Effects of projected changes in tropical cyclone frequency on sea turtles

Fuentes, M.M.P.B., and Abbs, D. (2010) Effects of projected changes in tropical cyclone frequency on sea turtles. Marine Ecology Progress Series, 412. pp. 283-292.

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Tropical cyclones are amongst the world’s most destructive natural hazards and can negatively affect sea turtles by disturbing their foraging and nesting habitats, increasing localised mortality of their eggs, and potentially skewing hatchling sex ratios towards females. Cyclonic frequency, intensity, distribution and seasonality are predicted to alter with climate change. This will influence both the effects of cyclones on the nesting grounds and reproductive output of sea turtles and the frequency with which these nesting grounds are hit by cyclones. However, only a few studies have investigated how future cyclonic activity will affect turtle populations. Studies conducted to date have concentrated on how projected intensification of cyclonic activity will affect sea turtles and have found that intensification of cyclones will reduce hatching success at sea turtle nesting grounds. No study to date has, however, considered or investigated how the predicted changes in cyclone frequency and distribution may affect sea turtle populations. Here, we used climate change models and turtle life history information to predict how projected changes in the frequency of cyclones will affect 4 sea turtle species: green turtle Chelonia mydas, flatback turtle Natator depresus, hawksbill turtle Eretmochelys imbricata and loggerhead turtle Caretta caretta, nesting on the eastern Australian (Queensland) coast. To account for known variability in model projections of cyclonic activity, we used 11 regional climate model simulations for an A2 greenhouse gas emission scenario for conditions predicted for 2055 and 2090. The model projections indicated a tendency towards a reduction in cyclonic activity at the studied nesting grounds in the future and, thus, a decrease in the effects on sea turtle nesting along the Queensland coast.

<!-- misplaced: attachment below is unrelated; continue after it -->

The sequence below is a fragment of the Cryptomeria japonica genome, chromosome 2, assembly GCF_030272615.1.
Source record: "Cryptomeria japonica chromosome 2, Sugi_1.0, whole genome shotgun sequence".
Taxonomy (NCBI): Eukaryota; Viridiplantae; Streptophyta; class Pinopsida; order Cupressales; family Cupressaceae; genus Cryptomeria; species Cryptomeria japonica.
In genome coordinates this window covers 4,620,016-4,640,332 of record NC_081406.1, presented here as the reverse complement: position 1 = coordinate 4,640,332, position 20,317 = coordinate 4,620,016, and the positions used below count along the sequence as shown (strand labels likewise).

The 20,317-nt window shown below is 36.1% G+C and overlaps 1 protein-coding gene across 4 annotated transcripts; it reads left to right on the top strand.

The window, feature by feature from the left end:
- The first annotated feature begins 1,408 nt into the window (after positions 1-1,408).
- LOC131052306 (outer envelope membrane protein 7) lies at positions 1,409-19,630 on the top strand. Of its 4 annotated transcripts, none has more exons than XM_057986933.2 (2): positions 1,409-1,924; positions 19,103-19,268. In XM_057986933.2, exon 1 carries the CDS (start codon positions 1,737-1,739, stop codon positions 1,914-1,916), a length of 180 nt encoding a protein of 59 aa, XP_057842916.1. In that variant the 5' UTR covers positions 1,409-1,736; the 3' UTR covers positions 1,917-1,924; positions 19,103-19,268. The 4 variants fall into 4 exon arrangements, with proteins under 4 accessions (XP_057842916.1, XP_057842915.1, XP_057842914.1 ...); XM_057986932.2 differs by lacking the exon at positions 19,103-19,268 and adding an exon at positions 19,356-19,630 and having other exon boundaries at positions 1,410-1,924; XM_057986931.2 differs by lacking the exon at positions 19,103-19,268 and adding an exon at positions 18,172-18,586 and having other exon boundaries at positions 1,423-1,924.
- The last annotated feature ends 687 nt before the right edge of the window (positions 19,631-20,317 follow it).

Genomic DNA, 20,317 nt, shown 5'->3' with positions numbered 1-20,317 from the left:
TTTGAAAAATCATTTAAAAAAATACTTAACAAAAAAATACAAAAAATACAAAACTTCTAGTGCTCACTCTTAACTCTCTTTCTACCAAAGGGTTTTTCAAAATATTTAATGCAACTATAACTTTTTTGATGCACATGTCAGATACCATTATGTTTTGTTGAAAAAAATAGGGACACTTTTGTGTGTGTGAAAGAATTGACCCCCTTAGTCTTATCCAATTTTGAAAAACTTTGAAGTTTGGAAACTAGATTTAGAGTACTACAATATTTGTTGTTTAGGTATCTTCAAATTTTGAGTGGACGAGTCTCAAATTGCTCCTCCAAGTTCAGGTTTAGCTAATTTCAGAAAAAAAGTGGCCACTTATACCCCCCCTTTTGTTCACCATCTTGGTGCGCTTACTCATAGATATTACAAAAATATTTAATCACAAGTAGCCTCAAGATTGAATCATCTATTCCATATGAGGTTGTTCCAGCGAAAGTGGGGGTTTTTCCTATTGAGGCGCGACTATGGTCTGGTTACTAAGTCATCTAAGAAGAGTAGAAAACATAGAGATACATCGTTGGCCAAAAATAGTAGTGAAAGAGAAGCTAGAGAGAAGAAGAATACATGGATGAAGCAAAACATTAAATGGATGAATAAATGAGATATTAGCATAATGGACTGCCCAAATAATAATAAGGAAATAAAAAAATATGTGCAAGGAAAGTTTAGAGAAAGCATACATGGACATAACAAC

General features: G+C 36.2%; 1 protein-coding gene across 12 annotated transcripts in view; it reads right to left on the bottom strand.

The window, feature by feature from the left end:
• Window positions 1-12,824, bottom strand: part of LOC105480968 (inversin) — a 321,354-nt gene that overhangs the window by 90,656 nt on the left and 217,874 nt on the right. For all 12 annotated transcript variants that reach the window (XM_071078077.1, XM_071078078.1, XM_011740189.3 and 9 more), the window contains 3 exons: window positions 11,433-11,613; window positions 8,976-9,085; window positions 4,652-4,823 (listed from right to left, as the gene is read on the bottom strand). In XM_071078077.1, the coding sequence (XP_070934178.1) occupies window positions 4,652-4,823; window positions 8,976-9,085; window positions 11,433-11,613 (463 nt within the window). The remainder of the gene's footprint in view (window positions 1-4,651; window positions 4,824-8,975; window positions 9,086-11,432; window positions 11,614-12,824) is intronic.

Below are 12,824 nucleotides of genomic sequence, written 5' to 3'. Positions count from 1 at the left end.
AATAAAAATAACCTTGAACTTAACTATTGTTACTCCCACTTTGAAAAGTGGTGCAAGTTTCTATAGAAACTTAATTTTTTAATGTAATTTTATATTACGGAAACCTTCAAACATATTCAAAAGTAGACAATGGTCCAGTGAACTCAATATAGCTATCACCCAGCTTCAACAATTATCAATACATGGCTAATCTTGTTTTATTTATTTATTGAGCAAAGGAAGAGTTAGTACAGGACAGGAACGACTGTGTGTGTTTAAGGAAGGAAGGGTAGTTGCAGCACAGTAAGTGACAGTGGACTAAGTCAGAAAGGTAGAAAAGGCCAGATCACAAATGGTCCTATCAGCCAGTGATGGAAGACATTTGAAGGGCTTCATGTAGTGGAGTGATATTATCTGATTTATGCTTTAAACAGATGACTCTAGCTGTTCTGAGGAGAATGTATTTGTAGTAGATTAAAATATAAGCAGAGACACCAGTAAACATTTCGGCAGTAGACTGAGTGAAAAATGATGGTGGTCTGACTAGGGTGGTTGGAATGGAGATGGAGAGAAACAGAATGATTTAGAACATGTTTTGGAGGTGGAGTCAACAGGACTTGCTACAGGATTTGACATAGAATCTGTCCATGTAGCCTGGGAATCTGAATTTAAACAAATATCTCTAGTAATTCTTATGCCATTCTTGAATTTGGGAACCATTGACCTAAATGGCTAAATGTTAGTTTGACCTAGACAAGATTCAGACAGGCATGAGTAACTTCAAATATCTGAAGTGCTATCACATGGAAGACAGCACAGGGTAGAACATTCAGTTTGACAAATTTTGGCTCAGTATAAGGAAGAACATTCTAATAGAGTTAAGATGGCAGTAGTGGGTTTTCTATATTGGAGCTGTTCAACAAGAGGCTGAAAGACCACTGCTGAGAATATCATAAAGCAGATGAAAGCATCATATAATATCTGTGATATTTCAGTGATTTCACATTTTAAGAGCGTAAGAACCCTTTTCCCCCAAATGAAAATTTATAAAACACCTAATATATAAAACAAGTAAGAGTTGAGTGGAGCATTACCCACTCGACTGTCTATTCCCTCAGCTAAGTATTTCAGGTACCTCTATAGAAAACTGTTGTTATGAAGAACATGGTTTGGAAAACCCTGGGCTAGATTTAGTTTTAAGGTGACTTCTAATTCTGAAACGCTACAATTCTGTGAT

Item ID: 14884
Item Type: Article (Research - C1)
ISSN: 1616-1599
Keywords: climate change; tropical cyclones; sea turtles; nesting grounds; green turtle; loggerhead turtle; flatback turtle; hawksbill turtle
Date Deposited: 08 Nov 2010 04:33
FoR Codes: 05 ENVIRONMENTAL SCIENCES > 0502 Environmental Science and Management > 050202 Conservation and Biodiversity @ 40%
04 EARTH SCIENCES > 0401 Atmospheric Sciences > 040107 Meteorology @ 10%
05 ENVIRONMENTAL SCIENCES > 0501 Ecological Applications > 050101 Ecological Impacts of Climate Change @ 50%
SEO Codes: 96 ENVIRONMENT > 9603 Climate and Climate Change > 960303 Climate Change Models @ 30%
96 ENVIRONMENT > 9603 Climate and Climate Change > 960305 Ecosystem Adaptation to Climate Change @ 40%
96 ENVIRONMENT > 9608 Flora, Fauna and Biodiversity > 960808 Marine Flora, Fauna and Biodiversity @ 30%
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